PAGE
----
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Please use this identifier to cite or link to this item: http://hdl.handle.net/10204/2538

Title: Making the most of South Africa’s natural capital
Authors: Reyers, B
Van Wilgen, BW
Nel, JL
Le Maitre, DC
O'farrell, P
Wise, R
Forsyth, GG
Smith-Adao, L
Ntshotsho, P
Egoh, B
Keywords: South Africa’s natural capital
Issue Date: Nov-2008
Citation: Reyers, B, Van Wilgen, BW, Nel, JL. 2008. Making the most of South Africa’s natural capital. Science real and relevant: 2nd CSIR Biennial Conference, CSIR International Convention Centre Pretoria, 17&18 November 2008, pp 12
Abstract: Human actions have fundamentally changed the way the world’s ecosystems look and function. Our efforts to produce more food, fibre, and fuel, control our water supplies and protect ourselves from the elements (e.g. storms or predators) have resulted in significant improvements in the global aggregate of human wellbeing (e.g. income, life expectancies, food supplied). On the flip side, these efforts to “domesticate” ecosystems have resulted in significant declines in the diversity of life on earth, otherwise known as biodiversity. In fact the last 50 years have witnessed the most rapid changes in biodiversity in human history (MA 2005a), including: large-scale conversion of natural habitat (e.g. forests) to other land uses (e.g. cropland), declines in species populations across the world, and species extinction rates 1000 times the typical rate over Earth’s history. While these declines were traditionally only the concern of the conservation community and the wealthy elite, it is now evident that biodiversity is not just a nicety to be admired in national parks and television documentaries. It underpins the wellbeing of all humans (rich, poor, urban or rural) by supporting what are called ecosystem services: the benefits that humans get from nature (Daily 1997). These benefits include products like food and water, as well as services like flood and disease control, climate regulation, and cultural, spiritual and recreational benefits (Figure 1). They are linked in a variety of ways to components of human wellbeing, ranging from basic material for a good life, through to freedoms and choices (MA 2003; Figure 1)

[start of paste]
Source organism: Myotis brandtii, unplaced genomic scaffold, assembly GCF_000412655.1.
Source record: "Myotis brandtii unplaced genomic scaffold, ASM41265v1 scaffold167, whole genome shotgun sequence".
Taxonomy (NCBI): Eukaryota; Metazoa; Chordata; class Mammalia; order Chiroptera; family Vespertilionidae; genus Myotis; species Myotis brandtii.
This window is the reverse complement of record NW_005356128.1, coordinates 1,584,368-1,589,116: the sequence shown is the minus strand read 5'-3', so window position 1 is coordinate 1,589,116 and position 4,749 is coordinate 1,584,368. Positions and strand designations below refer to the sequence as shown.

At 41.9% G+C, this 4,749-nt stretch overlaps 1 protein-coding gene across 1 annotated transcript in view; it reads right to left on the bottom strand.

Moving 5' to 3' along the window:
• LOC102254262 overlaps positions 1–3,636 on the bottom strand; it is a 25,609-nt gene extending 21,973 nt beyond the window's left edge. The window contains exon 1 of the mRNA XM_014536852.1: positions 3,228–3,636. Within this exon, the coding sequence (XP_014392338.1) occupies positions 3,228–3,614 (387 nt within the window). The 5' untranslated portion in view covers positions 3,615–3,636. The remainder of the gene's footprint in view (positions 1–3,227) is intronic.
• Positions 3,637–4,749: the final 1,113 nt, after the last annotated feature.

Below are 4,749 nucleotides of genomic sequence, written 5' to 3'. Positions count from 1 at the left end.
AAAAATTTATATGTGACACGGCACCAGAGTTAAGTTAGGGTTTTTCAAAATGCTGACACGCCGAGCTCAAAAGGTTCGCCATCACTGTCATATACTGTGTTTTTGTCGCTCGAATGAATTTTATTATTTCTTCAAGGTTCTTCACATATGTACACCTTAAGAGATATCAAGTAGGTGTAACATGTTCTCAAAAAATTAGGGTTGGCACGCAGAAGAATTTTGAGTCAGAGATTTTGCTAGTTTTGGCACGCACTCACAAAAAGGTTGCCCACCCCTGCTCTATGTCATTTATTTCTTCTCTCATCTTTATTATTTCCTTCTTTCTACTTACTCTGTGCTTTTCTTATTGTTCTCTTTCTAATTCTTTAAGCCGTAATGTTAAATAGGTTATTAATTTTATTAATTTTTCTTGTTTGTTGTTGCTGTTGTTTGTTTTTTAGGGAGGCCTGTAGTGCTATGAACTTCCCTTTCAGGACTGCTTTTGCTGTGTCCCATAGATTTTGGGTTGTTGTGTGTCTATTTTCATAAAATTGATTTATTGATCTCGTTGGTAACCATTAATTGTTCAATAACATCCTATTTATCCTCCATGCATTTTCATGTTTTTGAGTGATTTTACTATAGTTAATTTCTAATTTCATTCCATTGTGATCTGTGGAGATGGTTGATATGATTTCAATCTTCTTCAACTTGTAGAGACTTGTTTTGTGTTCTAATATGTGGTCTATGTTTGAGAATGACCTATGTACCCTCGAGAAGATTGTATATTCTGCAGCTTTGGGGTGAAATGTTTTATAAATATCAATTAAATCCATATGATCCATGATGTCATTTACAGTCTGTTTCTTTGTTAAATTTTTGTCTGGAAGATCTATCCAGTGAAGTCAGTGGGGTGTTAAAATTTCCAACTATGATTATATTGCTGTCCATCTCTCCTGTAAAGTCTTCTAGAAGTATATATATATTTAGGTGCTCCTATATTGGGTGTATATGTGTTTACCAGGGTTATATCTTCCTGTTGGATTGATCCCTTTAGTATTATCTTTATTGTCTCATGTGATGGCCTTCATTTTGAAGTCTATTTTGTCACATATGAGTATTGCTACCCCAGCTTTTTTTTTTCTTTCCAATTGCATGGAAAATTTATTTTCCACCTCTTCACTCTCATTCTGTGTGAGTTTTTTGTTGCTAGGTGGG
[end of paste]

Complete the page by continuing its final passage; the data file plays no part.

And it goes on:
Description: Science real and relevant: 2nd CSIR Biennial Conference, CSIR International Convention Centre Pretoria, 17&18 November 2008
URI: http://hdl.handle.net/10204/2538
Appears in Collections:CSIR Conference 2008

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